Elon Musk, billionaire CEO of Tesla motors and SpaceX, when picked on as a child in South Africa where he was born, would retreat into J.R.R Tolkien fantasy to cope. When asked where he learned to build rockets, “I read books” was his reply. Books have always been an important source of inspiration to Elon Musk as a child, as a young adult and when helping him learn rocket science while launching SpaceX.
Listed here are some of the books that helped shape his character and made Elon Musk the success he is today.
- Einstein: His Life and Universe, by Walter Isaacson: Elon Musk says he learned a lot from Einstein’s biography. The book tells the story of a genius who transformed the world with his intelligence and ambition. It “explores how an imaginative, impertinent patent clerk — a struggling father in a difficult marriage who couldn’t get a teaching job or a doctorate — became the mind-reader of the creator of the cosmos.” Elon Musk was definitely inspired by a genius who transformed the world through his intelligence and ambition the same way he is doing.
- Zero to One: Notes on Startups, or How to Build the Future, by Peter Thiel: “Peter Thiel has built multiple breakthrough companies, and Zero to One shows how” Musk once said in an interview. Back in the early 2000s, when Musk was running the payments startup X.com, he was in direct competition with PayPal, co-founded by Peter Thiel, a man who’s now a billionaire investor. So when Thiel came out with his book of startup philosophy, Elon Musk naturally endorsed it. The book is full of Thiel’s combative insights – like the idea that Silicon Valley’s obsession with disruption is totally misguided.
- Ignition!: An Informal History of Liquid Rocket Propellants, by John D. Clark: Ignition! is an account of early rocket science that has a mix of technical details, descriptions of experiments with spectacular results, background info about the why and how, and about the politics involved. It is a very engaging and uplifting book because Clark captured a lot of the enthusiasm he had for rockets in it. Clark was an American chemist active in the development of rocket fuels back in the 1960s and 1970s, and the book is an account of the growth of the field and a primer of how the science works.
- The Lord of the Rings by J.R.R. Tolkien: During his upbringing in South Africa, Elon Musk reported that he experienced tremendous loneliness that he aimed to overcome by reading science fiction and fantasy novels. Those books–notably “The Lord of the Rings” by J.R.R. Tolkien–shaped his vision for his future self. “The heroes of the books I read always felt a duty to save the world,” he told The New Yorker.
- The Hitchhiker’s Guide to the Galaxy, by Douglas Adams: Elon Musk reported in an interview that he suffered a major existential crisis between the ages of 12 and 15. Then he came upon The Hitchhiker’s Guide to the Galaxy, a comedic interstellar romp by Douglas Adams. In the book, a supercomputer finds the “answer” to a meaningful life is the number 42 — but the question was never figured out. The book taught him that the hardest part was to properly phrase the question but that once this was done the answer was easy. “If you can properly phrase the question, then the answer is the easy part,” Musk said in an interview. “So, to the degree that we can better understand the universe, then we can better know what questions to ask.”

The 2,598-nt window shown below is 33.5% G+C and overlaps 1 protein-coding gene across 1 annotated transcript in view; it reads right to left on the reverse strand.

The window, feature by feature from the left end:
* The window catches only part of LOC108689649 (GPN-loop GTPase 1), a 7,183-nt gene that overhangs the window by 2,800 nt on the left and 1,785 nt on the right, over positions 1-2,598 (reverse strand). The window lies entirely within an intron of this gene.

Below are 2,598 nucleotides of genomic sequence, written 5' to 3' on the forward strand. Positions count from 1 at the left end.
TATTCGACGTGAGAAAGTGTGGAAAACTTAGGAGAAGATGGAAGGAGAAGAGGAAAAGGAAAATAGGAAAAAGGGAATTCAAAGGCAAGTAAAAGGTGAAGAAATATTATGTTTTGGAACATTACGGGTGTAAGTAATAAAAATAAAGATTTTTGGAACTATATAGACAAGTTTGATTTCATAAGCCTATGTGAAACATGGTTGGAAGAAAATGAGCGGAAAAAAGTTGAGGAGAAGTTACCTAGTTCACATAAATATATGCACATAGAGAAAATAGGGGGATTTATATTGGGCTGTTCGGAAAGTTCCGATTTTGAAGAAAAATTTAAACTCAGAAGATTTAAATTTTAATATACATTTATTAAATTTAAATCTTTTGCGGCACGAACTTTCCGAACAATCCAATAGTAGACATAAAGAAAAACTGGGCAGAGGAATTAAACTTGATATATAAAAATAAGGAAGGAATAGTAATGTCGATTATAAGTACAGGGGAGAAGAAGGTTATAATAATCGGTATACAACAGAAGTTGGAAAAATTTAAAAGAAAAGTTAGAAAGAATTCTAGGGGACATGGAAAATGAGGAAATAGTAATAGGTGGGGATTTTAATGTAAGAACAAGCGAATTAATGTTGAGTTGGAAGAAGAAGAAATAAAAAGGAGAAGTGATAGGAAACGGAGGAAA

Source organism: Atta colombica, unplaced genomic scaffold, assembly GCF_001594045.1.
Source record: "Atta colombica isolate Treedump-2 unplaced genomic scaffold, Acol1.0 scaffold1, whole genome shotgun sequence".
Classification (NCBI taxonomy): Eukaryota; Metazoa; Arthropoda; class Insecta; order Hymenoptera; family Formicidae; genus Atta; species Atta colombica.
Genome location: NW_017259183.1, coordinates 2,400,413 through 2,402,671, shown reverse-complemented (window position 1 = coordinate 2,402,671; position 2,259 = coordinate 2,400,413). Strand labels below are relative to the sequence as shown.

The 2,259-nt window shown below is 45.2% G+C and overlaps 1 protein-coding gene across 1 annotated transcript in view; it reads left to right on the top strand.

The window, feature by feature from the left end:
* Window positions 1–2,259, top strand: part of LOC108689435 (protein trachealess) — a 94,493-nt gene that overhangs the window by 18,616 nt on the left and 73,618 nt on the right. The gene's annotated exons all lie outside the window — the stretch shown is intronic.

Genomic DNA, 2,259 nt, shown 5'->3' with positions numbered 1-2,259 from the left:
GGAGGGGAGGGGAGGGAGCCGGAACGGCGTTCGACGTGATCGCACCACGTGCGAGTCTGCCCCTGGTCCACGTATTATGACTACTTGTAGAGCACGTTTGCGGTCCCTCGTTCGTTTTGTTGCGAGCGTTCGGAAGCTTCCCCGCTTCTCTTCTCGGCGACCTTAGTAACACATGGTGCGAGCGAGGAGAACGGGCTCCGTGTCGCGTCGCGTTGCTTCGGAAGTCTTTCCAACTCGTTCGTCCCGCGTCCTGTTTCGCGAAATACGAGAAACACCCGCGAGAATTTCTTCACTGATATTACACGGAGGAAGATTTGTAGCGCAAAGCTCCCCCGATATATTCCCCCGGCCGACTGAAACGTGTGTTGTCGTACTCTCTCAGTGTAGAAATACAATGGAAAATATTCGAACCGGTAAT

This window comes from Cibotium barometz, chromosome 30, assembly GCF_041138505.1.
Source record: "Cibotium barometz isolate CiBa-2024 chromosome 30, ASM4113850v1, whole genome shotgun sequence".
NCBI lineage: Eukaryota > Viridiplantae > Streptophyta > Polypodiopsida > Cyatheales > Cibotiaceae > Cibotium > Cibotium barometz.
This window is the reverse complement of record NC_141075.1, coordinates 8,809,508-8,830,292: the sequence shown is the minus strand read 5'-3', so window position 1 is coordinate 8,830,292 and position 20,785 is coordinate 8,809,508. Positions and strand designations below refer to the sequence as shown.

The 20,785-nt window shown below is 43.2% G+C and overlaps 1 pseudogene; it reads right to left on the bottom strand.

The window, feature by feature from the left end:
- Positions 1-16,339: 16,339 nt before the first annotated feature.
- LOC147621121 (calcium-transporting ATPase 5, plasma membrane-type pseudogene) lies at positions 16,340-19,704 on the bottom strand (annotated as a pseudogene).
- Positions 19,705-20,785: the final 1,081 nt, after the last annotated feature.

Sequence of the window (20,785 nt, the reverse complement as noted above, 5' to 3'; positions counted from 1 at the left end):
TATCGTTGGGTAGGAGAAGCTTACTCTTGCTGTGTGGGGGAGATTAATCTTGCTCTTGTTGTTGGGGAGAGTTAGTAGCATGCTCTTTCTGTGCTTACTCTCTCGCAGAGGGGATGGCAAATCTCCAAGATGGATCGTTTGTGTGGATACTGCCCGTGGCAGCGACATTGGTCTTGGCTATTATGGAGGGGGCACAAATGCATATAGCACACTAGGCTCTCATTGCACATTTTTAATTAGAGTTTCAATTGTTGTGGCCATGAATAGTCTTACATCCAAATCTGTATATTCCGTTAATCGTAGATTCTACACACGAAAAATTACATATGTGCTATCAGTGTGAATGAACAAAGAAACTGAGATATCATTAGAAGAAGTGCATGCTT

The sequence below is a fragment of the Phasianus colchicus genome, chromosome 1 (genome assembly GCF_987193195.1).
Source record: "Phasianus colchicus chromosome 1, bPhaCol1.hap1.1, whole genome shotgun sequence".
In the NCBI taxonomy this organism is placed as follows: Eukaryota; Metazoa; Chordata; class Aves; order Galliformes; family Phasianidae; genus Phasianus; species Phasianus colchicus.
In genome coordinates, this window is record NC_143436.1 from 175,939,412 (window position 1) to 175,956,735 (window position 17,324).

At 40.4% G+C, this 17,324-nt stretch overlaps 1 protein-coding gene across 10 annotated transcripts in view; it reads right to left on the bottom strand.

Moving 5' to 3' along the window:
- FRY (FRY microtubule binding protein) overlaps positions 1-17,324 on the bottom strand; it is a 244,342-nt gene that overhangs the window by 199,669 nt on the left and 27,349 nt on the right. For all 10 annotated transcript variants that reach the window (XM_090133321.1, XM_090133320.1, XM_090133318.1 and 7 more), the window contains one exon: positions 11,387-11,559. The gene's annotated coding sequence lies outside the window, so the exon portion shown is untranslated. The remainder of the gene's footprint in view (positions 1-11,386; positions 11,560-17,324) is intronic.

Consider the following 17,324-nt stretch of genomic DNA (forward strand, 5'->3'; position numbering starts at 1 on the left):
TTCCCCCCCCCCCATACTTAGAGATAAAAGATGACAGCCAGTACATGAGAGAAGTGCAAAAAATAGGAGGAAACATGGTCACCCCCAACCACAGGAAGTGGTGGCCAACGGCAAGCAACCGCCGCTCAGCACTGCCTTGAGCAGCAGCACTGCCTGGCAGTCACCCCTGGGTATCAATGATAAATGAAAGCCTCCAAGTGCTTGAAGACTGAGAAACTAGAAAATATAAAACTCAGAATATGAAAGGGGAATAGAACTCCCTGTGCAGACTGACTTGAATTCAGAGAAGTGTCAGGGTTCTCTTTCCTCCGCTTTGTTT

- Structures: Or Why Things Don’t Fall Down, by J.E. Gordon: Elon Musk is an entrepreneur, and like all successful people in the business of entrepreneurship, he is a proactive man with an autodidact mindset. This book, a popular take on structural engineering by J.E. Gordon, a British material scientist helped him get started when he was launching Space X to form the basics he needed to learn about rocket science. Elon Musk is a committed autodidact, devouring the subjects he needs to know about. “It is really, really good if you want a primer on structural design,” Musk said in an interview with KCRW.
- Superintelligence: Paths, Dangers, Strategies, by Nick Bostrom: Nick Bostrom explains his view on what would happen if computational intelligence surpassed human intelligence. Given his leadership roles at SpaceX, SolarCity, and Tesla, Elon Musk has had a bird’s-eye view of the advance of technology. And he believes the dangers are real. “We need to be super careful with AI,” he tweeted, because it’s “potentially more dangerous than nukes.”
- The Moon Is a Harsh Mistress, by Robert Heinlein: This award-winning science-fiction novel, originally published in 1966, paints the picture of a dystopia not too far in the future. It’s exactly the kind of vivid fantasy world that would satisfy an active imagination like Musk’s. Musk said in an interview at MIT’s Aero/Astro Centennial that it is Heinlein’s best work. In the book, a group of people have been exiled from earth to the moon, where they have created a libertarian society. In the year 2076, a group of rebels including a supercomputer named Mike and a one-armed computer technician leads the lunar colony’s revolution against its earthbound rulers.